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Discussion Starter #1
Hi all, new to this forum!
We have had our little Herbie for almost 2 weeks (he’ll be 10 weeks old on Sunday!) and we are just looking for a bit of advice with toilet training.

We have a fairly large garden with lots of different textures and exciting things which makes Herbie incredibly distracted when we take him out to go to the toilet. We have been stood out there sometimes for 40 minutes waiting for him to go and with no luck. We were recommended to get a pen to place Herbie in when he’s outside so he has no distractions and goes to the toilet in the same place where he recognises his scent. We have done this and it has really helped us spend less time outside.

However, I have a few concerns:
1) We have to physically carry Herbie from the house into the pen - this isn’t going to be realistic as he gets bigger, and more importantly, he won’t be making the association that he physically needs to walk into the pen himself to go to the toilet.
2) He still hasn’t caught on to the fact that OUTSIDE is the place to go to the toilet, and whilst we only have around 2-3 accidents indoors per day, this is because we are watching him like a hawk, and not because he is choosing to go to the door to let us know he needs to go. Sometimes he will bark by the door but oftentimes this is just because he wants to go and play, not because he needs to go

Just for further info; Herbie loves his crate and sleeps through the night with absolutely no accidents, and, when we take him out to go to the toilet he gets lots and lots of praise and treats each time he goes.

Does anyone have any advice/ideas/words of wisdom for us please? It would be great to hear some success stories as well as how long it took to toilet train your puppy.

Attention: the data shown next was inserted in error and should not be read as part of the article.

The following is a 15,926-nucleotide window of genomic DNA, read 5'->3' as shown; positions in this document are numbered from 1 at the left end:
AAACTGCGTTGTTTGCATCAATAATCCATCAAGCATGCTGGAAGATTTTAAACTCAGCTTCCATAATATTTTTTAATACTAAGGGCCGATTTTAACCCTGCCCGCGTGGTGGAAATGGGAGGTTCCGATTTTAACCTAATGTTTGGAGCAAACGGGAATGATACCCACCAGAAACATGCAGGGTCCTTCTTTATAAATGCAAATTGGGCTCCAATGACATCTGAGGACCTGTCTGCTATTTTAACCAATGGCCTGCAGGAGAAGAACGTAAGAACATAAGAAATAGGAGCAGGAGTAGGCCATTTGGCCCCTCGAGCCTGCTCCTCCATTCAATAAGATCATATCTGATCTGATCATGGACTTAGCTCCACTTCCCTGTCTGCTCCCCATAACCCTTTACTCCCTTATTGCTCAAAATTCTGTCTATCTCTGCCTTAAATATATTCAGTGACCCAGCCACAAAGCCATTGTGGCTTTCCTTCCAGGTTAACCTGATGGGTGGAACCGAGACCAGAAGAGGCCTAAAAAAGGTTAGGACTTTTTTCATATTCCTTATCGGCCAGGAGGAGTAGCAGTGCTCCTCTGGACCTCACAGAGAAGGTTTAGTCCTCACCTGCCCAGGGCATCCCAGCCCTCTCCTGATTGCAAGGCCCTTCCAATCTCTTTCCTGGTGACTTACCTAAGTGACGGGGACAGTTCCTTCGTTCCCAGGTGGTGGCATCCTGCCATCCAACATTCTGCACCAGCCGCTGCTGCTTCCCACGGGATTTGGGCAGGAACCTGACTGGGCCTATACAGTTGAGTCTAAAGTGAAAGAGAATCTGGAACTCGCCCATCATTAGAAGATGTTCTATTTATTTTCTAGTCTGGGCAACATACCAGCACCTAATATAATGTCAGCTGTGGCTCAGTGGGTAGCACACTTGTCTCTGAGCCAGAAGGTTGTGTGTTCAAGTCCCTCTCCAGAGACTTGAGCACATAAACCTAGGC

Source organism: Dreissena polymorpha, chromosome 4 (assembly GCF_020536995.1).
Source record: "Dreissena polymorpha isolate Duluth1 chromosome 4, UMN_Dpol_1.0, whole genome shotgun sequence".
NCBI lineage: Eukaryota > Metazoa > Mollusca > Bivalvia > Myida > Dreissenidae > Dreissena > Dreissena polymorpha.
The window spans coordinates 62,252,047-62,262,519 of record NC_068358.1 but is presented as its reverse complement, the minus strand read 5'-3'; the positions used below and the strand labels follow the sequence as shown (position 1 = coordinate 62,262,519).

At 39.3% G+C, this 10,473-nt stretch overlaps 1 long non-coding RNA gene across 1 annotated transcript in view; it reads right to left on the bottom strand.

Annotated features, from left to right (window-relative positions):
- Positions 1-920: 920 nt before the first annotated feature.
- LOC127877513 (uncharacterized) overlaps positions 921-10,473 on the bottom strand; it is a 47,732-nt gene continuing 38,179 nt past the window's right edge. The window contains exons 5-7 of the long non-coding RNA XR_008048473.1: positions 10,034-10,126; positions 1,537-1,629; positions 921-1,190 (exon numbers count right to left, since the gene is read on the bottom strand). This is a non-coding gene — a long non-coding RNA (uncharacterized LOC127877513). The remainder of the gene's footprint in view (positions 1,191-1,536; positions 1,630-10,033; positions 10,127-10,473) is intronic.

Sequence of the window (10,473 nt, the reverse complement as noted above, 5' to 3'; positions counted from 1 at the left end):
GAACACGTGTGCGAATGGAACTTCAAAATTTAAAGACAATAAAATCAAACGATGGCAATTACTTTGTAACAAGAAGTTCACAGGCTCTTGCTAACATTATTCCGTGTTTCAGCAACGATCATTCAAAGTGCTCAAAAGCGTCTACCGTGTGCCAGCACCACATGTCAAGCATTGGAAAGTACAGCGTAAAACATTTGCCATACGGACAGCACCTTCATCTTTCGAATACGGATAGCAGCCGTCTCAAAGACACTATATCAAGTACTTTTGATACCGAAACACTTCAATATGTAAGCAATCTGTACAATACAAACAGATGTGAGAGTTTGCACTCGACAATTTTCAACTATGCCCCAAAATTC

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Generally speaking, regardless of what you do or don't do, most dogs will become reliably house-trained when they are somewhere between five and six months of age. So you have a little way to go yet. At 10 weeks of age, your pup is like a human infant in that he doesn't have any control over the muscles that regulate elimination. In other words, even if he knew what to do, he couldn't stop himself from peeing in the house because he can't yet control the muscles. You should start to see a difference between three and four months of age, as his muscle control develops. In the meantime, keep doing what you're doing. It will get better.

I'm not sure why you have to carry him out of the house, but if I were you I'd start trying to change this before he grows too much.

Otherwise, it's important to reward and show him how pleased you are whenever he toilets in the designated place. Dog training is a long-haul job, not a quick fix. You have to repeat and repeat until it becomes second nature for the dog. Your pup will pick up on what you want, eventually. It,s a question of persevering.

My first Golden fit the standard, in that she became reliably clean in the house when she was just over five months old. My current Golden was a bit quicker; I would say he was pretty reliable at four months of age. We also have a toy poodle who was well over a year old when I considered him to be house-trained, but that was mainly because he dislikes going outside in cold weather and I live in Canada so that is a problem. Even now, at nearly 10 years of age, he will occasionally sneak off to the basement instead of asking to go outside. We have to keep a close eye on him.